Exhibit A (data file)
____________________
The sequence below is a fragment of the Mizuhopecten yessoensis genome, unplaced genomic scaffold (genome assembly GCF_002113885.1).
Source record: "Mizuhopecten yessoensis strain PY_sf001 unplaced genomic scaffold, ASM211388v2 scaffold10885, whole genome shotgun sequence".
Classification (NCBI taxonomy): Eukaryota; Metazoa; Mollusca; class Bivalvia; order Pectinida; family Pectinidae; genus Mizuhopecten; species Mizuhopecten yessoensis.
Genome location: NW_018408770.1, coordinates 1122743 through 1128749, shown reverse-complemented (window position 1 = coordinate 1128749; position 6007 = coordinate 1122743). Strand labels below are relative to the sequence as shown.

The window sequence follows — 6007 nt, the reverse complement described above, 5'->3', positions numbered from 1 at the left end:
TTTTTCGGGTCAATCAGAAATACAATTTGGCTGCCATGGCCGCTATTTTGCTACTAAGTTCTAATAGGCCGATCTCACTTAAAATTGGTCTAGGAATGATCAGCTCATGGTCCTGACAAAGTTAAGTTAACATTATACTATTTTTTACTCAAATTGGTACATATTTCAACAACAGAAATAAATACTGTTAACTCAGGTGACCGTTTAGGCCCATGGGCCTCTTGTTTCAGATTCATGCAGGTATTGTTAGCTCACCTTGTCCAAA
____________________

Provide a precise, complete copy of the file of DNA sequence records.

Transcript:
The sequence below is a fragment of the Mizuhopecten yessoensis genome, unplaced genomic scaffold (genome assembly GCF_002113885.1).
Source record: "Mizuhopecten yessoensis strain PY_sf001 unplaced genomic scaffold, ASM211388v2 scaffold10885, whole genome shotgun sequence".
Classification (NCBI taxonomy): Eukaryota; Metazoa; Mollusca; class Bivalvia; order Pectinida; family Pectinidae; genus Mizuhopecten; species Mizuhopecten yessoensis.
Genome location: NW_018408770.1, coordinates 1122743 through 1128749, shown reverse-complemented (window position 1 = coordinate 1128749; position 6007 = coordinate 1122743). Strand labels below are relative to the sequence as shown.

The window sequence follows — 6007 nt, the reverse complement described above, 5'->3', positions numbered from 1 at the left end:
TTTTTCGGGTCAATCAGAAATACAATTTGGCTGCCATGGCCGCTATTTTGCTACTAAGTTCTAATAGGCCGATCTCACTTAAAATTGGTCTAGGAATGATCAGCTCATGGTCCTGACAAAGTTAAGTTAACATTATACTATTTTTTACTCAAATTGGTACATATTTCAACAACAGAAATAAATACTGTTAACTCAGGTGACCGTTTAGGCCCATGGGCCTCTTGTTTCAGATTCATGCAGGTATTGTTAGCTCACCTTGTCCAAA